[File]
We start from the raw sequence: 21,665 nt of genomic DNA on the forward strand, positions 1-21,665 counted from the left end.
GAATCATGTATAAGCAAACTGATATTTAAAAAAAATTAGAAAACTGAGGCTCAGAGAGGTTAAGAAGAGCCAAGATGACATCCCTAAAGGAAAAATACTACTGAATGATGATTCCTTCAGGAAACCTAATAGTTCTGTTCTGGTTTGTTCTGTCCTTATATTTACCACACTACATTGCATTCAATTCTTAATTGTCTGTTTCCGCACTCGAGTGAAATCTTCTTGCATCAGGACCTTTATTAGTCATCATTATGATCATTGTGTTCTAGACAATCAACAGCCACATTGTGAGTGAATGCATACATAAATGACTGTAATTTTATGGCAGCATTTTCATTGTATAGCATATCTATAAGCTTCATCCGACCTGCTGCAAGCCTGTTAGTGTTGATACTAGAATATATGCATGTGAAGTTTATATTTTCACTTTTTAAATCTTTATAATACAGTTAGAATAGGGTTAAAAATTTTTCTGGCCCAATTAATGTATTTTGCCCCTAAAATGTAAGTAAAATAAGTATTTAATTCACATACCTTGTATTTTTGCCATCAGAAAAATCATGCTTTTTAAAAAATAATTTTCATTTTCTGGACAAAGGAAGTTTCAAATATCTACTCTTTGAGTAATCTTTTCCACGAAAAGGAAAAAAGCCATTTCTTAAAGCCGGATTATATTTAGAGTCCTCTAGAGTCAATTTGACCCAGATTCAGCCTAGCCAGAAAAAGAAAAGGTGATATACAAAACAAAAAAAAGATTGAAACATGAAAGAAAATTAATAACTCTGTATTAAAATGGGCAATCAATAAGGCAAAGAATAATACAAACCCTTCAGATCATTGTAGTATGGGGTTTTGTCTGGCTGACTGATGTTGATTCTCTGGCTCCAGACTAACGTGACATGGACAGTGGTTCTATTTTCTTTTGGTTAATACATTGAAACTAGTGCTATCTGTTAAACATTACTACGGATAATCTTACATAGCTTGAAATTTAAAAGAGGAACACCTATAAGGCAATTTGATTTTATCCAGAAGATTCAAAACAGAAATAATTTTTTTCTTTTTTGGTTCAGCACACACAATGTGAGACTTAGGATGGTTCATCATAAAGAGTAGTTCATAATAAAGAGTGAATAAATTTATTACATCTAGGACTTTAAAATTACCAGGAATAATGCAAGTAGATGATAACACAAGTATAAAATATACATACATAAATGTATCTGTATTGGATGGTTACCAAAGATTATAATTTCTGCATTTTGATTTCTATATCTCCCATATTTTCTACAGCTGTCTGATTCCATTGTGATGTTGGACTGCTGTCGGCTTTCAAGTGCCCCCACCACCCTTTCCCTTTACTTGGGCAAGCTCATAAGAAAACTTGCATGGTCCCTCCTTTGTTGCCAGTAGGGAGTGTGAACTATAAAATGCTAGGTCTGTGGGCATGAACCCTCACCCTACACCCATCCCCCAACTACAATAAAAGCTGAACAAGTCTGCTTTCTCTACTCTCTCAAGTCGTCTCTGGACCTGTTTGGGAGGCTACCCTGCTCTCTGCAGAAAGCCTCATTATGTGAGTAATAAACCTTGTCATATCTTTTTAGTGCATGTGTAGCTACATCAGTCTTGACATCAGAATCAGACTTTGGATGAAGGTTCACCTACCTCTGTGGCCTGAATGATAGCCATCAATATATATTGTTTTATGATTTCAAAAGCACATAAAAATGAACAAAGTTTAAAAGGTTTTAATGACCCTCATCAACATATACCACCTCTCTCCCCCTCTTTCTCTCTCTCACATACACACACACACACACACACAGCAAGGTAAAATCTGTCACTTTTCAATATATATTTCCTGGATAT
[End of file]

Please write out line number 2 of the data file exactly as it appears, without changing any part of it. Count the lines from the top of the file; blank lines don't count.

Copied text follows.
GAATCATGTATAAGCAAACTGATATTTAAAAAAAATTAGAAAACTGAGGCTCAGAGAGGTTAAGAAGAGCCAAGATGACATCCCTAAAGGAAAAATACTACTGAATGATGATTCCTTCAGGAAACCTAATAGTTCTGTTCTGGTTTGTTCTGTCCTTATATTTACCACACTACATTGCATTCAATTCTTAATTGTCTGTTTCCGCACTCGAGTGAAATCTTCTTGCATCAGGACCTTTATTAGTCATCATTATGATCATTGTGTTCTAGACAATCAACAGCCACATTGTGAGTGAATGCATACATAAATGACTGTAATTTTATGGCAGCATTTTCATTGTATAGCATATCTATAAGCTTCATCCGACCTGCTGCAAGCCTGTTAGTGTTGATACTAGAATATATGCATGTGAAGTTTATATTTTCACTTTTTAAATCTTTATAATACAGTTAGAATAGGGTTAAAAATTTTTCTGGCCCAATTAATGTATTTTGCCCCTAAAATGTAAGTAAAATAAGTATTTAATTCACATACCTTGTATTTTTGCCATCAGAAAAATCATGCTTTTTAAAAAATAATTTTCATTTTCTGGACAAAGGAAGTTTCAAATATCTACTCTTTGAGTAATCTTTTCCACGAAAAGGAAAAAAGCCATTTCTTAAAGCCGGATTATATTTAGAGTCCTCTAGAGTCAATTTGACCCAGATTCAGCCTAGCCAGAAAAAGAAAAGGTGATATACAAAACAAAAAAAAGATTGAAACATGAAAGAAAATTAATAACTCTGTATTAAAATGGGCAATCAATAAGGCAAAGAATAATACAAACCCTTCAGATCATTGTAGTATGGGGTTTTGTCTGGCTGACTGATGTTGATTCTCTGGCTCCAGACTAACGTGACATGGACAGTGGTTCTATTTTCTTTTGGTTAATACATTGAAACTAGTGCTATCTGTTAAACATTACTACGGATAATCTTACATAGCTTGAAATTTAAAAGAGGAACACCTATAAGGCAATTTGATTTTATCCAGAAGATTCAAAACAGAAATAATTTTTTTCTTTTTTGGTTCAGCACACACAATGTGAGACTTAGGATGGTTCATCATAAAGAGTAGTTCATAATAAAGAGTGAATAAATTTATTACATCTAGGACTTTAAAATTACCAGGAATAATGCAAGTAGATGATAACACAAGTATAAAATATACATACATAAATGTATCTGTATTGGATGGTTACCAAAGATTATAATTTCTGCATTTTGATTTCTATATCTCCCATATTTTCTACAGCTGTCTGATTCCATTGTGATGTTGGACTGCTGTCGGCTTTCAAGTGCCCCCACCACCCTTTCCCTTTACTTGGGCAAGCTCATAAGAAAACTTGCATGGTCCCTCCTTTGTTGCCAGTAGGGAGTGTGAACTATAAAATGCTAGGTCTGTGGGCATGAACCCTCACCCTACACCCATCCCCCAACTACAATAAAAGCTGAACAAGTCTGCTTTCTCTACTCTCTCAAGTCGTCTCTGGACCTGTTTGGGAGGCTACCCTGCTCTCTGCAGAAAGCCTCATTATGTGAGTAATAAACCTTGTCATATCTTTTTAGTGCATGTGTAGCTACATCAGTCTTGACATCAGAATCAGACTTTGGATGAAGGTTCACCTACCTCTGTGGCCTGAATGATAGCCATCAATATATATTGTTTTATGATTTCAAAAGCACATAAAAATGAACAAAGTTTAAAAGGTTTTAATGACCCTCATCAACATATACCACCTCTCTCCCCCTCTTTCTCTCTCTCACATACACACACACACACACACACAGCAAGGTAAAATCTGTCACTTTTCAATATATATTTCCTGGATAT